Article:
Muldoon jerked his head, and the chief followed him back away from the guards.
Wildcard cut to the chase. "Silverman reports heavy movement coming up the trail. About thirty tangos. ETA at the cave about forty minutes."
"Okay." That was not anywhere near the complete reaming Muldoon had imagined. "We'll take a different route down." It would take a little longer because these hills were littered with land mines, but it was certainly doable in the time they had left.
"We could," Wildcard agreed. "But they've got a prisoner-looks like that stupid ass French reporter, that photojournalist who went missing from Kandahar last night."
Oh, man, that hurt. Dream op to nightmare, in two small words. Prisoner and reporter. Muldoon gritted his teeth and considered his options.
"Holy fuck," Wildcard said. "When I tell you that a stupid-ass French photog is going to turn this perfect op into a total clusterfuck, what you say, sir, is Oh, holy fuck. If this isn't the time to use your full adult vocabulary, Lieutenant, I honestly don't know what is."
"Not helping," Muldoon said shortly.
"The guy's an asshole for putting himself in harm's way in the first place," Wildcard pointed out.
Thirty terrorists, eight SEALs. The odds were in then-favor. They could set up an ambush and take them out, no sweat. The problem would be keeping the prisoner alive while the bullets flew.
Oh, yeah, and maintaining their covert status.
Covert meant K-Bar knives instead of assault weapons.
But it was hard to be effective in a group ambush when using only knives. Of course, they could take the terrorists out quietly, one at a time, but at some point one of them would notice their forces dwindling and shots would be fired.
"Actually, the guy's just an asshole, period. Look at what he chooses to do for a living." Wildcard believed there was a separate level of hell reserved especially for reporters and news photographers. His wife was Savannah von Hopf, a fact that never failed to amuse Muldoon, particularly when the foulmouthed chief went on a rant. Along with the Kennedys and the Rockefellers, the von Hopfs were the closest thing America had to royalty. They were frequently targeted by paparazzi, hence the Card's strong negative opinion of the press.
"What we should do," Wildcard continued, "is go invisible while they pass us on the trail. Our mission is not to rescue some dickhead reporter and risk letting the entire al-Qaeda network know we were out here tonight. Am I right?"
He was right. And yet...
"We let them get into that cave, that reporter's not coming out." Muldoon told his chief the obvious. "Not ever."
Wildcard was silent then, no doubt thinking what a hideous way that would be to die, even for a reporter. Buried alive with a mob of angry terrorists...
"Get me Jenk," Muldoon ordered. Mark Jenkins had the radio. It was time to break silence and talk to some of the pilots of those F-18s that were constantly patrolling at high altitudes with full payloads. "Get Izzy and Cosmo. Send Gillman and Lopez down the trail. I want to know the location of every rock, every outcropping, and particularly every open area. There was one spot we passed coming up where there wasn't much cover, where the trail opened up. Find out how far the tangos are from there."
"Aye, aye, sir." Wildcard didn't have far to go before dispensing Muldoon's orders, sending Lopez to fetch Jenk. He was back in a matter of seconds, with Izzy and Cosmo in tow. "I assume this means you have a plan to fuck these fuckers first."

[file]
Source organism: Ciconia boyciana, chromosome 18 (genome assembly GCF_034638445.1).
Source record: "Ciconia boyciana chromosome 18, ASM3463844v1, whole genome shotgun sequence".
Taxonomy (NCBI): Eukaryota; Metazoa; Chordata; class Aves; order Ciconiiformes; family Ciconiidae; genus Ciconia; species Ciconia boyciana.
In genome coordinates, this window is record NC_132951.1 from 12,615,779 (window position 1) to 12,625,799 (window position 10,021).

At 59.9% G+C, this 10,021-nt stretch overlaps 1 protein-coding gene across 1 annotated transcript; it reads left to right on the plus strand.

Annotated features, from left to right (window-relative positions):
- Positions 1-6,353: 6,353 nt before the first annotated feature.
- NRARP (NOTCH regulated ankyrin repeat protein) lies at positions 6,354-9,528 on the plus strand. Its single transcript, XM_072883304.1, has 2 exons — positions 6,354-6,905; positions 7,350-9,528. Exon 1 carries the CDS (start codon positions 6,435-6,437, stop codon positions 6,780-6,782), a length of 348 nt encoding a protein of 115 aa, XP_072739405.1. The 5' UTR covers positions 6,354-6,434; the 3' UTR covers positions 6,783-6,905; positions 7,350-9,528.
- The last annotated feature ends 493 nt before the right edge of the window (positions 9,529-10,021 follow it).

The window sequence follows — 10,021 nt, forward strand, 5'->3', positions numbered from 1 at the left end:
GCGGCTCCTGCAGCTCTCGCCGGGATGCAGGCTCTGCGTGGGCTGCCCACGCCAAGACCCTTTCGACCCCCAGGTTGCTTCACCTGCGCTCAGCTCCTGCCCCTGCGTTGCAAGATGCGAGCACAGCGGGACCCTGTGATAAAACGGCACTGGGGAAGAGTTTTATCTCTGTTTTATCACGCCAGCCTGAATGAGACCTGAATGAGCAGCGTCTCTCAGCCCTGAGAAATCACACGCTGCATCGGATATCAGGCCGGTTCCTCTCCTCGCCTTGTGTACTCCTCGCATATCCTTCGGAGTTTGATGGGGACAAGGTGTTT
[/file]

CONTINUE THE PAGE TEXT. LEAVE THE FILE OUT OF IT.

That was one way of putting it. "Yeah."
"Knew you would, sir," Cosmo said.
"Do we have enough explosives left to rig something that'll sound like a land mine going off?" Muldoon asked.
"Piece of cake." Wildcard was absolute.
"Do it, Chief." Muldoon turned to Cosmo and Izzy. "I need some clothes. One of those guards was about my size."
"About my size, too," Izzy said. "Back in California, the senior chief ordered me to remind you, with utmost respect, to delegate, Lieutenant. So I'm reminding you, sir. With utmost—"
"Yeah, and how's your French?" Muldoon asked, already knowing the answer. Izzy spoke fluent street Spanish. He knew only enough French to order a meal, provided the restaurant had big golden arches. "Use your utmost respect to get me the clothes, Zanella. I'll be down the trail."
Muldoon could hear the terrorists approaching, moving slowly but steadily up toward the cave. They were quiet, not talking at all as they climbed through the night, but he still could hear the crunch of the cold earth beneath all those feet.
Silverman had told him that the prisoner—the French journalist—was wearing a burqa, the traditional Afghan woman's robe and hooded veil.
It was an effective means of transporting captives since it concealed them completely from public view.
Jenk was crouched beside him, plugged into the radio. He gave Muldoon an affirmative, then held two fingers to his watch. The first wave of bombs from the F-18s would hit their targets, with the utmost precision, in two minutes.
Seconds ticked by as the tangos slowly got closer, as somewhere overhead those smart bombs were cutting their way through the night sky. Muldoon breathed with the knowledge that the coordinates they'd given the Navy pilots were accurate. Those bombs were going to hit so close the SEALs were going to feel the ground shake and be able to warm their fingers from the heat.
But if those coordinates were off...
Yes, of course there was a chance of human error. Yes, it was possible that the air strike Muldoon had ordered Jenk to call in would land directly on top of his team.
But until that happened, he wasn't going to waste his time worrying about it.
And then there they were, rounding the corner and coming into view.
Their point men, three of them, came first, leading the way and checking for booby traps—much in the same way the SEALs had come up the trail mere hours earlier.
BOOK: Into the Night
12.81Mb size Format: txt, pdf, ePub
ads